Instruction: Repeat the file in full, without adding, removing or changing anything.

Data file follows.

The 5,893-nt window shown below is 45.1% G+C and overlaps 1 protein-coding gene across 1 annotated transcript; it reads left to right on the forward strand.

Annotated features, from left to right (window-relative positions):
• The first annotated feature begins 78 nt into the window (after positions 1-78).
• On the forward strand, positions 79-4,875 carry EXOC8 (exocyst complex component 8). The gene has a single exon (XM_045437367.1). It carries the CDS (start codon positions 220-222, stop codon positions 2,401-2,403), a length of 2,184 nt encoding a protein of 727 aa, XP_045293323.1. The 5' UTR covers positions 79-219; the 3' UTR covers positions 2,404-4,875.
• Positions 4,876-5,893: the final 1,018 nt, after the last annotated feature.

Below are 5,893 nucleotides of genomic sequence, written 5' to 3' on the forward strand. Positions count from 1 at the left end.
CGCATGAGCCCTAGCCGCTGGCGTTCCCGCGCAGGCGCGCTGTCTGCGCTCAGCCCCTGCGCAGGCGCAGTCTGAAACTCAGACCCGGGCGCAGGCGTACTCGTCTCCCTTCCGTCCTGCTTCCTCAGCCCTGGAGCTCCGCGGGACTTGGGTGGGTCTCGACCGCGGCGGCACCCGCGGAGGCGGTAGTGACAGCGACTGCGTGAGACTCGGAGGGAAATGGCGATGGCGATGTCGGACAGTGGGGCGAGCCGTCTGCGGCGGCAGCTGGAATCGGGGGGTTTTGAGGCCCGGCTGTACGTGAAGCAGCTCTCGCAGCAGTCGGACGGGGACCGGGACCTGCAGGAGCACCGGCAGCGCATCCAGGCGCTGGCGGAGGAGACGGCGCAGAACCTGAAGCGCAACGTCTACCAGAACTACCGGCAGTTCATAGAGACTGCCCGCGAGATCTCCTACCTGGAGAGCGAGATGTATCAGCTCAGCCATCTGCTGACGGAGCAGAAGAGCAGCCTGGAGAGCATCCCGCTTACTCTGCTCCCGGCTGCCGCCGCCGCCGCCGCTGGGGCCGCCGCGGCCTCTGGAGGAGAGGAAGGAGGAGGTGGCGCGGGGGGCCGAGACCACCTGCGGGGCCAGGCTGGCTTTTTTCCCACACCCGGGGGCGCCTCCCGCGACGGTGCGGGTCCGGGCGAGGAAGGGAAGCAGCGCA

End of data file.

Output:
The 5,893-nt window shown below is 45.1% G+C and overlaps 1 protein-coding gene across 1 annotated transcript; it reads left to right on the forward strand.

Annotated features, from left to right (window-relative positions):
• The first annotated feature begins 78 nt into the window (after positions 1-78).
• On the forward strand, positions 79-4,875 carry EXOC8 (exocyst complex component 8). The gene has a single exon (XM_045437367.1). It carries the CDS (start codon positions 220-222, stop codon positions 2,401-2,403), a length of 2,184 nt encoding a protein of 727 aa, XP_045293323.1. The 5' UTR covers positions 79-219; the 3' UTR covers positions 2,404-4,875.
• Positions 4,876-5,893: the final 1,018 nt, after the last annotated feature.

Below are 5,893 nucleotides of genomic sequence, written 5' to 3' on the forward strand. Positions count from 1 at the left end.
CGCATGAGCCCTAGCCGCTGGCGTTCCCGCGCAGGCGCGCTGTCTGCGCTCAGCCCCTGCGCAGGCGCAGTCTGAAACTCAGACCCGGGCGCAGGCGTACTCGTCTCCCTTCCGTCCTGCTTCCTCAGCCCTGGAGCTCCGCGGGACTTGGGTGGGTCTCGACCGCGGCGGCACCCGCGGAGGCGGTAGTGACAGCGACTGCGTGAGACTCGGAGGGAAATGGCGATGGCGATGTCGGACAGTGGGGCGAGCCGTCTGCGGCGGCAGCTGGAATCGGGGGGTTTTGAGGCCCGGCTGTACGTGAAGCAGCTCTCGCAGCAGTCGGACGGGGACCGGGACCTGCAGGAGCACCGGCAGCGCATCCAGGCGCTGGCGGAGGAGACGGCGCAGAACCTGAAGCGCAACGTCTACCAGAACTACCGGCAGTTCATAGAGACTGCCCGCGAGATCTCCTACCTGGAGAGCGAGATGTATCAGCTCAGCCATCTGCTGACGGAGCAGAAGAGCAGCCTGGAGAGCATCCCGCTTACTCTGCTCCCGGCTGCCGCCGCCGCCGCCGCTGGGGCCGCCGCGGCCTCTGGAGGAGAGGAAGGAGGAGGTGGCGCGGGGGGCCGAGACCACCTGCGGGGCCAGGCTGGCTTTTTTCCCACACCCGGGGGCGCCTCCCGCGACGGTGCGGGTCCGGGCGAGGAAGGGAAGCAGCGCA